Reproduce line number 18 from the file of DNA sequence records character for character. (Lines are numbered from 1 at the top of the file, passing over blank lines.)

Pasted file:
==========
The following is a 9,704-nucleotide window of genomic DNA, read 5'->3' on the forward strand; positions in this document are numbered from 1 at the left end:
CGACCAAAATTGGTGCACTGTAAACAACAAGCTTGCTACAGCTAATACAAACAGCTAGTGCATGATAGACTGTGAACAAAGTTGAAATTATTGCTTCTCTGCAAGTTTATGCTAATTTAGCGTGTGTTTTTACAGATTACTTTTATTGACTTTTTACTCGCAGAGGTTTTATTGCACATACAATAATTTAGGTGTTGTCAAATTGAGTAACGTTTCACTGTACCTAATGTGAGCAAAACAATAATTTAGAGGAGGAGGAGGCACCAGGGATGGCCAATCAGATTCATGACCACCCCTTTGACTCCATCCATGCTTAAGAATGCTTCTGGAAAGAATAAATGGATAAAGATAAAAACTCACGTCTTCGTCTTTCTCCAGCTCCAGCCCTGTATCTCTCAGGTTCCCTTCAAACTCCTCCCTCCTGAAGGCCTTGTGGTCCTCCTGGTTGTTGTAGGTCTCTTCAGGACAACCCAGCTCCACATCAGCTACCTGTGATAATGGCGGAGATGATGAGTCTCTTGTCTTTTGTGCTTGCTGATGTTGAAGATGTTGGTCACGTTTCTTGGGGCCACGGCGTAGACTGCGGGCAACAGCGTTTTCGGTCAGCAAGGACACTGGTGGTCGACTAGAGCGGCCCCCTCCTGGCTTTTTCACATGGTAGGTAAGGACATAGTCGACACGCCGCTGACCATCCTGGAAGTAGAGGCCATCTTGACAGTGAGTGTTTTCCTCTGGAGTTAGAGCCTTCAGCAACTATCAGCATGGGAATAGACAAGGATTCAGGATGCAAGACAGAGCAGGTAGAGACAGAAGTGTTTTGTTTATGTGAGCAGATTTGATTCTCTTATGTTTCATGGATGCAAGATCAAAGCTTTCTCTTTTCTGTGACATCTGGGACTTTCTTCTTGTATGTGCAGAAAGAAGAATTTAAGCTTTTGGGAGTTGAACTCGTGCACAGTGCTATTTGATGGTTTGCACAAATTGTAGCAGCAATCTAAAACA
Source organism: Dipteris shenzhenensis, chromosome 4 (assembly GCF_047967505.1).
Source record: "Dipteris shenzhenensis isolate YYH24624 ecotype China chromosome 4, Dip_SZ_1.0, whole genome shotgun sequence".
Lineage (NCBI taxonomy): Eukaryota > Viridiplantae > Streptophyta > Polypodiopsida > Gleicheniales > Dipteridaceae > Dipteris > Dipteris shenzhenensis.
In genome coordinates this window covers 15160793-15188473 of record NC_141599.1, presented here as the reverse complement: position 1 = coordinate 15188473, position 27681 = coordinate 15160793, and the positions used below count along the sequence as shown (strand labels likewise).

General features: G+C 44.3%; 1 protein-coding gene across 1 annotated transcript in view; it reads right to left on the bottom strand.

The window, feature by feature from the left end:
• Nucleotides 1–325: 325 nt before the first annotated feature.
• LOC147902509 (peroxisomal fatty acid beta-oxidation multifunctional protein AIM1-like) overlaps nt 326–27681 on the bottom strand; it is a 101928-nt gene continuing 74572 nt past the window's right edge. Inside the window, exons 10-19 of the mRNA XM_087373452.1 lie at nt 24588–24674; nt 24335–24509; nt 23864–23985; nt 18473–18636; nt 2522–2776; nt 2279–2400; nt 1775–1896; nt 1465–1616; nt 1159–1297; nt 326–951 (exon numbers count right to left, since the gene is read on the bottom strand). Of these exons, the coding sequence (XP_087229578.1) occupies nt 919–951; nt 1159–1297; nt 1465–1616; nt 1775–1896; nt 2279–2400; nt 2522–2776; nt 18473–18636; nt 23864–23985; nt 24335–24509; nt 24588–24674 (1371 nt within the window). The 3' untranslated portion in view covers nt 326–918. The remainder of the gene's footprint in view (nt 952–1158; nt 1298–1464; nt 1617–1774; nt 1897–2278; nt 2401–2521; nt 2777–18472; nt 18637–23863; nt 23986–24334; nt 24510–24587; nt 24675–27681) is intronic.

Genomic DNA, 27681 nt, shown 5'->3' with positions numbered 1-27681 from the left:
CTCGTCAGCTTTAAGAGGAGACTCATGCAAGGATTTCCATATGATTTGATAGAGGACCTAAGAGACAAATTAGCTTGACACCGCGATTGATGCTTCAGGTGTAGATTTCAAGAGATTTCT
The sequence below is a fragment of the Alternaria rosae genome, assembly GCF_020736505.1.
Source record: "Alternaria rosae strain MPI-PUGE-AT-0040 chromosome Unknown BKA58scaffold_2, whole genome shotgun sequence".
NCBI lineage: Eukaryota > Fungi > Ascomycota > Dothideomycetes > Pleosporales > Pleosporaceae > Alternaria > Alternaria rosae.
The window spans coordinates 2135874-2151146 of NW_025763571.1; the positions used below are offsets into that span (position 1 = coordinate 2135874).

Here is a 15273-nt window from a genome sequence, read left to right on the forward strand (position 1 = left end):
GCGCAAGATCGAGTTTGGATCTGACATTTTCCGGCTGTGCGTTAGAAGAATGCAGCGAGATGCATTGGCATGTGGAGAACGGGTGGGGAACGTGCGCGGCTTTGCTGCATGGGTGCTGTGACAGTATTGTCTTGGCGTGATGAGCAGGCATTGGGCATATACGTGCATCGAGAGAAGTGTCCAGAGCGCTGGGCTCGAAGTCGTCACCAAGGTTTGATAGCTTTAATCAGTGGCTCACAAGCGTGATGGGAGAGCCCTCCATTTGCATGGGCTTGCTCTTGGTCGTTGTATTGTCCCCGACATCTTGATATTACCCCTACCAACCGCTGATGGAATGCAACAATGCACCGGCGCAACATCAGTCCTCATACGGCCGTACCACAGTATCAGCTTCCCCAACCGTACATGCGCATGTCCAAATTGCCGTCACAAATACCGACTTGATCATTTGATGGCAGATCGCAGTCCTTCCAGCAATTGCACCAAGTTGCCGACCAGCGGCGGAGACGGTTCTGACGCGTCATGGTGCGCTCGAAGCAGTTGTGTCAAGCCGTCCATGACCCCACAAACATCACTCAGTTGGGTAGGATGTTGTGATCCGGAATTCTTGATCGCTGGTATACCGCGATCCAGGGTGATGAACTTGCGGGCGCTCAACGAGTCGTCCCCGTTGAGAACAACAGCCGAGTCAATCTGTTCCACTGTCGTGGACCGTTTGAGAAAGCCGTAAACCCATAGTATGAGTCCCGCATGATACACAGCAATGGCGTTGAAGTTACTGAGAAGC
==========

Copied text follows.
GCGCAAGATCGAGTTTGGATCTGACATTTTCCGGCTGTGCGTTAGAAGAATGCAGCGAGATGCATTGGCATGTGGAGAACGGGTGGGGAACGTGCGCGGCTTTGCTGCATGGGTGCTGTGACAGTATTGTCTTGGCGTGATGAGCAGGCATTGGGCATATACGTGCATCGAGAGAAGTGTCCAGAGCGCTGGGCTCGAAGTCGTCACCAAGGTTTGATAGCTTTAATCAGTGGCTCACAAGCGTGATGGGAGAGCCCTCCATTTGCATGGGCTTGCTCTTGGTCGTTGTATTGTCCCCGACATCTTGATATTACCCCTACCAACCGCTGATGGAATGCAACAATGCACCGGCGCAACATCAGTCCTCATACGGCCGTACCACAGTATCAGCTTCCCCAACCGTACATGCGCATGTCCAAATTGCCGTCACAAATACCGACTTGATCATTTGATGGCAGATCGCAGTCCTTCCAGCAATTGCACCAAGTTGCCGACCAGCGGCGGAGACGGTTCTGACGCGTCATGGTGCGCTCGAAGCAGTTGTGTCAAGCCGTCCATGACCCCACAAACATCACTCAGTTGGGTAGGATGTTGTGATCCGGAATTCTTGATCGCTGGTATACCGCGATCCAGGGTGATGAACTTGCGGGCGCTCAACGAGTCGTCCCCGTTGAGAACAACAGCCGAGTCAATCTGTTCCACTGTCGTGGACCGTTTGAGAAAGCCGTAAACCCATAGTATGAGTCCCGCATGATACACAGCAATGGCGTTGAAGTTACTGAGAAGC